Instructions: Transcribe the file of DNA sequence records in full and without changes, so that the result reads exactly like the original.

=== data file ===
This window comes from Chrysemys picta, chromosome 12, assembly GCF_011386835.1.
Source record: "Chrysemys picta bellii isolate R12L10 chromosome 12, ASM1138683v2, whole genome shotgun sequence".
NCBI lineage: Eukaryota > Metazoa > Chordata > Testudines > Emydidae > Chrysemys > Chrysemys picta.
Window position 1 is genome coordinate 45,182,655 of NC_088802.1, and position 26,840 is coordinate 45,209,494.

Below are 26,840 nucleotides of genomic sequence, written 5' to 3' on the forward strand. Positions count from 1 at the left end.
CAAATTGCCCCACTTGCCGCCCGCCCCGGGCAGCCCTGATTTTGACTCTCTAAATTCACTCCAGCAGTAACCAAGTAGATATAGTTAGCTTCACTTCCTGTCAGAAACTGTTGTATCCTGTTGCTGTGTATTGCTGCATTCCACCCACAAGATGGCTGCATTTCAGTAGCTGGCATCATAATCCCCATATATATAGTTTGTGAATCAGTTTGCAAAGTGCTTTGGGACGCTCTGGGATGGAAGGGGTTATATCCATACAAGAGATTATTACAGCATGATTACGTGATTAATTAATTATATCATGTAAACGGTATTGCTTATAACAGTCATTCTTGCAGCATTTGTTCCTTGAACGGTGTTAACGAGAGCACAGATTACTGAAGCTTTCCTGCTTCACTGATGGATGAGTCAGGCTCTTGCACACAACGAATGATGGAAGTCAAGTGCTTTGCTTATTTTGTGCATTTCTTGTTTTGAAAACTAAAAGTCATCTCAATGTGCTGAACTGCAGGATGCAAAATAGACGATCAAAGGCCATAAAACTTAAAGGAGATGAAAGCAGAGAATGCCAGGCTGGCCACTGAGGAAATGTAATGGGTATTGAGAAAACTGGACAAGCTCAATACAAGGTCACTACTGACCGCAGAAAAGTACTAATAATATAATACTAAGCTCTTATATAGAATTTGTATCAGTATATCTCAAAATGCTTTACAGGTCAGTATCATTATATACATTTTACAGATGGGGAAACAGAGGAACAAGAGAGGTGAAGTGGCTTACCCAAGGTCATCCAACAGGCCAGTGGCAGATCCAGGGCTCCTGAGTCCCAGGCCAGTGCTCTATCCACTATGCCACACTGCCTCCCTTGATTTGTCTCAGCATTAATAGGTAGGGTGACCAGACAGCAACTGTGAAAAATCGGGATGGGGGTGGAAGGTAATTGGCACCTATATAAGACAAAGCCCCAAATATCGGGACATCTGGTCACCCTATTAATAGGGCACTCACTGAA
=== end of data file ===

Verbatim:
This window comes from Chrysemys picta, chromosome 12, assembly GCF_011386835.1.
Source record: "Chrysemys picta bellii isolate R12L10 chromosome 12, ASM1138683v2, whole genome shotgun sequence".
NCBI lineage: Eukaryota > Metazoa > Chordata > Testudines > Emydidae > Chrysemys > Chrysemys picta.
Window position 1 is genome coordinate 45,182,655 of NC_088802.1, and position 26,840 is coordinate 45,209,494.

Below are 26,840 nucleotides of genomic sequence, written 5' to 3' on the forward strand. Positions count from 1 at the left end.
CAAATTGCCCCACTTGCCGCCCGCCCCGGGCAGCCCTGATTTTGACTCTCTAAATTCACTCCAGCAGTAACCAAGTAGATATAGTTAGCTTCACTTCCTGTCAGAAACTGTTGTATCCTGTTGCTGTGTATTGCTGCATTCCACCCACAAGATGGCTGCATTTCAGTAGCTGGCATCATAATCCCCATATATATAGTTTGTGAATCAGTTTGCAAAGTGCTTTGGGACGCTCTGGGATGGAAGGGGTTATATCCATACAAGAGATTATTACAGCATGATTACGTGATTAATTAATTATATCATGTAAACGGTATTGCTTATAACAGTCATTCTTGCAGCATTTGTTCCTTGAACGGTGTTAACGAGAGCACAGATTACTGAAGCTTTCCTGCTTCACTGATGGATGAGTCAGGCTCTTGCACACAACGAATGATGGAAGTCAAGTGCTTTGCTTATTTTGTGCATTTCTTGTTTTGAAAACTAAAAGTCATCTCAATGTGCTGAACTGCAGGATGCAAAATAGACGATCAAAGGCCATAAAACTTAAAGGAGATGAAAGCAGAGAATGCCAGGCTGGCCACTGAGGAAATGTAATGGGTATTGAGAAAACTGGACAAGCTCAATACAAGGTCACTACTGACCGCAGAAAAGTACTAATAATATAATACTAAGCTCTTATATAGAATTTGTATCAGTATATCTCAAAATGCTTTACAGGTCAGTATCATTATATACATTTTACAGATGGGGAAACAGAGGAACAAGAGAGGTGAAGTGGCTTACCCAAGGTCATCCAACAGGCCAGTGGCAGATCCAGGGCTCCTGAGTCCCAGGCCAGTGCTCTATCCACTATGCCACACTGCCTCCCTTGATTTGTCTCAGCATTAATAGGTAGGGTGACCAGACAGCAACTGTGAAAAATCGGGATGGGGGTGGAAGGTAATTGGCACCTATATAAGACAAAGCCCCAAATATCGGGACATCTGGTCACCCTATTAATAGGGCACTCACTGAA